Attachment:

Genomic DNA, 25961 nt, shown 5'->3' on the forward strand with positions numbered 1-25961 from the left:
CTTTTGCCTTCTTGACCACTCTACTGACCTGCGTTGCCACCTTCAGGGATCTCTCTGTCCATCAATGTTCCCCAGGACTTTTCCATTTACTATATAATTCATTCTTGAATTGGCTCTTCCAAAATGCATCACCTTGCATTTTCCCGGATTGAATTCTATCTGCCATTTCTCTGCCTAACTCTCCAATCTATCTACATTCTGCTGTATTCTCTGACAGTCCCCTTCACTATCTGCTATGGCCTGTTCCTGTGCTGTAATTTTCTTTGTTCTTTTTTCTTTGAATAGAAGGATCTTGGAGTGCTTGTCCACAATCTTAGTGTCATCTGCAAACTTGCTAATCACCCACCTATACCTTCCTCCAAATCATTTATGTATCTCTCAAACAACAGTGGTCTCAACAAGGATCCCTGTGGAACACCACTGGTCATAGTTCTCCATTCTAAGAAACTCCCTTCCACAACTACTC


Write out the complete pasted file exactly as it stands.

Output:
Genomic DNA, 25961 nt, shown 5'->3' on the forward strand with positions numbered 1-25961 from the left:
CTTTTGCCTTCTTGACCACTCTACTGACCTGCGTTGCCACCTTCAGGGATCTCTCTGTCCATCAATGTTCCCCAGGACTTTTCCATTTACTATATAATTCATTCTTGAATTGGCTCTTCCAAAATGCATCACCTTGCATTTTCCCGGATTGAATTCTATCTGCCATTTCTCTGCCTAACTCTCCAATCTATCTACATTCTGCTGTATTCTCTGACAGTCCCCTTCACTATCTGCTATGGCCTGTTCCTGTGCTGTAATTTTCTTTGTTCTTTTTTCTTTGAATAGAAGGATCTTGGAGTGCTTGTCCACAATCTTAGTGTCATCTGCAAACTTGCTAATCACCCACCTATACCTTCCTCCAAATCATTTATGTATCTCTCAAACAACAGTGGTCTCAACAAGGATCCCTGTGGAACACCACTGGTCATAGTTCTCCATTCTAAGAAACTCCCTTCCACAACTACTC